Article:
It's become a familiar story in the press; lone gunman enters a school and kills as many students as possible before turning the weapon on himself. (Having never heard of a woman carrying out an act of this type the male pronoun is more than just a convenience.) But when it happens on the grounds of an exclusive private school in Scotland and the lone gunman happens to be a former member of the Special Armed Services (SAS), the elite British Commando Corps and a wounded survivor is a local Member of the Scottish Parliament's (MSP) son, questions are asked as to motive and means.
In Ian Rankin's novel A Question Of Blood, Lee Herdman, ex of Her Majesty's SAS, walks into Port Edgar Academy on a beautiful sunny afternoon at break time, enters the student's common room and fires four shots. The first two kill two boys, the third wounds another, and he lodges the fourth in his own brain. "What a blessing," everyone said, that most of the students were out on the grounds, or who knows how many he would have killed before taking his own life.
Of course that's small compensation to the parents of the dead boys, or the police who are forced to conduct the investigation in an effort to figure out why Herdman did what he did. They're not helped any by the survivor's father attempts to make a political name, and exact a measure of vengeance on the police, by demanding "Something Be Done About Violence". (The distinguished gentleman had been caught in the company of a "working girl" during a police sweep of a neighbourhood – and although able to worm and squirm his way out of it all by claiming he was "researching," he still believed the police deliberately targeted him and leaked his presence to some of the louder tabloids)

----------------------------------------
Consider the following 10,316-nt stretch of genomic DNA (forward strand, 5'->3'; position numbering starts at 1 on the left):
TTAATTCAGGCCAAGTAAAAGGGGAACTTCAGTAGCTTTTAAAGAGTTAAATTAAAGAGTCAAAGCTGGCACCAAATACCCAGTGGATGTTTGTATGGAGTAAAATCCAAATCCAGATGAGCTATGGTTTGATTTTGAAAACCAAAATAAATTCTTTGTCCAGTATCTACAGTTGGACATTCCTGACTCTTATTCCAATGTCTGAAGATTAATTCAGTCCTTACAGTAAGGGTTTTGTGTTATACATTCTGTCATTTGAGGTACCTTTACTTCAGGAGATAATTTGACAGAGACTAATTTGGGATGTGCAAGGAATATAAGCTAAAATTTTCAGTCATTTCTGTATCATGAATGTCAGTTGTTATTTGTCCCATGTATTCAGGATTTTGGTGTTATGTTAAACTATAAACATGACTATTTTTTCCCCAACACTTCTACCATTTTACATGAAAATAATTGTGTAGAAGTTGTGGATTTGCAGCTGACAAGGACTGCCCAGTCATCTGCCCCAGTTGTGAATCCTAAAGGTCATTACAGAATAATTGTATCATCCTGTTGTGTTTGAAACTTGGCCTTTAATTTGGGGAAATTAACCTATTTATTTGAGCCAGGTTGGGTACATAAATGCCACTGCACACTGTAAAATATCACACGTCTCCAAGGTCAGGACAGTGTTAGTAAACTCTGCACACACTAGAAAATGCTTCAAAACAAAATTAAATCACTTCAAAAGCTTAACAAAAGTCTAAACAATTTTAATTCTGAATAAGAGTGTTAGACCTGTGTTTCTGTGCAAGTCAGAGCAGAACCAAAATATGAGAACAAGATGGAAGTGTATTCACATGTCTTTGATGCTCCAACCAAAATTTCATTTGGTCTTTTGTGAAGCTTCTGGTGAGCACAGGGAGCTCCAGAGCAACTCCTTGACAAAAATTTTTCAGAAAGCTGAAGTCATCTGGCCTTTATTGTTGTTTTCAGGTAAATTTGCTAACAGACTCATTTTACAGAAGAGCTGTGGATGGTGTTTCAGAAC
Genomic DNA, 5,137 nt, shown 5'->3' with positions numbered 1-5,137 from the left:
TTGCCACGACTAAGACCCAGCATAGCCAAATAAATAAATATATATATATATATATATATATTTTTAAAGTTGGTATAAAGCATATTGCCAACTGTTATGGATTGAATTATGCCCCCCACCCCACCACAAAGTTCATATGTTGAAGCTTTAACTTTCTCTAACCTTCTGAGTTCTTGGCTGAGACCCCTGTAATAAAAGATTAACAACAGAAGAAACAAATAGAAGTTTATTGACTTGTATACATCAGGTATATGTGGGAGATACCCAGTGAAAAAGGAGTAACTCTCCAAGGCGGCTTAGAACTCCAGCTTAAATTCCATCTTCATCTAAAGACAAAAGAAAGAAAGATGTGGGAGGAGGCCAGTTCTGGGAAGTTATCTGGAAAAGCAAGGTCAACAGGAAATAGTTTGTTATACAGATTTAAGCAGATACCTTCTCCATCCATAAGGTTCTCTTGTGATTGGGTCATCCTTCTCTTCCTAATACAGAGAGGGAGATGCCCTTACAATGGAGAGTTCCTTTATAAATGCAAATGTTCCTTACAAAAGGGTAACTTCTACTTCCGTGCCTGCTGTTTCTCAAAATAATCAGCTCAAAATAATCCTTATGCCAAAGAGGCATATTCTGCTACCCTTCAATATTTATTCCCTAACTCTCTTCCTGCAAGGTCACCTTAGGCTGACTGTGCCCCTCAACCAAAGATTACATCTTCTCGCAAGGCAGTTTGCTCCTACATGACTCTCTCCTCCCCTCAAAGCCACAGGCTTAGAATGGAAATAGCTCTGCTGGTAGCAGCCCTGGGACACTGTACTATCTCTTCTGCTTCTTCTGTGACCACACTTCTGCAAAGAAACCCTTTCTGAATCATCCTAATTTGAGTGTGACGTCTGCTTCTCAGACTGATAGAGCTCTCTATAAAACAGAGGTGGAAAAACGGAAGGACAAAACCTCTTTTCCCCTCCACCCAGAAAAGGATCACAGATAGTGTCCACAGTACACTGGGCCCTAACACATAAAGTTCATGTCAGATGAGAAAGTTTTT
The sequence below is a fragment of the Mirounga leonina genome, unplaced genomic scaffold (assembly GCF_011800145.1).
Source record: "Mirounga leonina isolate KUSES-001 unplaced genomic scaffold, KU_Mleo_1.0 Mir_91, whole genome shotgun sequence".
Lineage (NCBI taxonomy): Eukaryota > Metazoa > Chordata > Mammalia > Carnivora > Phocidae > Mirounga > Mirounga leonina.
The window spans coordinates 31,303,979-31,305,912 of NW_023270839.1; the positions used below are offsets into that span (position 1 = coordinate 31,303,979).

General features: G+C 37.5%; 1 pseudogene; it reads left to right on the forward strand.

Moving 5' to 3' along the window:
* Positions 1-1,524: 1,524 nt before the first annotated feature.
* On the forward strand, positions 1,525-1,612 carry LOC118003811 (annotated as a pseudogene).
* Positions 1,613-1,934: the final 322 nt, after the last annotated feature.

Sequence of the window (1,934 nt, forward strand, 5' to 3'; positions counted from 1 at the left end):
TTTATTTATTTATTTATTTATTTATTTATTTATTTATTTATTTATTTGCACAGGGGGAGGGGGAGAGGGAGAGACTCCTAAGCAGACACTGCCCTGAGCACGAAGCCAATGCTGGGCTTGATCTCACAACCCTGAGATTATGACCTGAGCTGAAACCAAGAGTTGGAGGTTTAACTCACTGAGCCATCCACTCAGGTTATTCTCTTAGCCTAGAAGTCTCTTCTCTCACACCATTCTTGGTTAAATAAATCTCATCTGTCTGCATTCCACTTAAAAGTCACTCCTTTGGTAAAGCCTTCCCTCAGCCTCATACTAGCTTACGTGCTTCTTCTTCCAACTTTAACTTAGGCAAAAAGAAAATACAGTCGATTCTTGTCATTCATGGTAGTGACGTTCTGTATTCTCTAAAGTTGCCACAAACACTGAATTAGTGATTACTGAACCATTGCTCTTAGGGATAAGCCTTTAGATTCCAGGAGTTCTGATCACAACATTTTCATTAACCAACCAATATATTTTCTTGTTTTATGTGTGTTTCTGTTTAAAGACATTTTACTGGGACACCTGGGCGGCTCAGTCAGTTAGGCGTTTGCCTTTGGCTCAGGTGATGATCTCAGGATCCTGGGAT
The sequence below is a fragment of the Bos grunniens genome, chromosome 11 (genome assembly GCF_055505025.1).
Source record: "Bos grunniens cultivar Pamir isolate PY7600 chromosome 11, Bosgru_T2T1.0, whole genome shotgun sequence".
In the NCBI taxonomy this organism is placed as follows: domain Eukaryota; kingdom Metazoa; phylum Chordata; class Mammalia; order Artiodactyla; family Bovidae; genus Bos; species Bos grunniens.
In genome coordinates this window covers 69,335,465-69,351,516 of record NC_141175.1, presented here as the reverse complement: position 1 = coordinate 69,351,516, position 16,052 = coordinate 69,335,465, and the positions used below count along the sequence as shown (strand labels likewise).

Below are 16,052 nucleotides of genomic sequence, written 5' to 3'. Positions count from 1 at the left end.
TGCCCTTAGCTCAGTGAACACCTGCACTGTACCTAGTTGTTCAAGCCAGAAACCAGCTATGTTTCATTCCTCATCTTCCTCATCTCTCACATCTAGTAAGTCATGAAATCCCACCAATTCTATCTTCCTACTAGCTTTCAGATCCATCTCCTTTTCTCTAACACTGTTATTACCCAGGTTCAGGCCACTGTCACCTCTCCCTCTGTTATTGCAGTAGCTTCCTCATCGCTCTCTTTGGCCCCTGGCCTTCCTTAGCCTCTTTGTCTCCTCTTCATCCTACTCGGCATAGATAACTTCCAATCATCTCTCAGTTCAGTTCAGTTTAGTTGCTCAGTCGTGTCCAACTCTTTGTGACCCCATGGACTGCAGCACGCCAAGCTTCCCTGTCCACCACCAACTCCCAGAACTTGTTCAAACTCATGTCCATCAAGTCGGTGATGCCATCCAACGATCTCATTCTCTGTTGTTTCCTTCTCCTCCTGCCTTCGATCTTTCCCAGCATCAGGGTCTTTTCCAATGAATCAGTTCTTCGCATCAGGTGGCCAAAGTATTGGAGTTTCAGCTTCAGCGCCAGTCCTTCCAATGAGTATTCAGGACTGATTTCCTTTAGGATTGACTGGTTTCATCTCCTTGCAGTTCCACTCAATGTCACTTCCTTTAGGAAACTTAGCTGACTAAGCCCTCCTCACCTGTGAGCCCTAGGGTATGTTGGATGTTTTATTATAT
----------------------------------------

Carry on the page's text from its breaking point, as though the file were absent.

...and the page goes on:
Under normal circumstances Detective Inspector (DI) John Rebus wouldn't have had anything to do with the investigation as it occurred in another station's territory. But the officer in charge, a former colleague, remembers that Rebus had once almost been accepted into the SAS. That's enough to ensure Rebus be considered someone with insight into the way the brain of a discharged trained killer works and to get him attached to the investigation in an "unofficial capacity" as an advisor in the hunt for a motive.
Unofficial capacity because, as seems to be usual for DI John Rebus, he's skirted a wee bit too close to the edge of not playing by the rules and has been suspended from the force. This time might be a little more serious, as he was the last person seen in the company of a man who was found bound and gagged, or at least his charred remains were found, in his apartment after a house fire.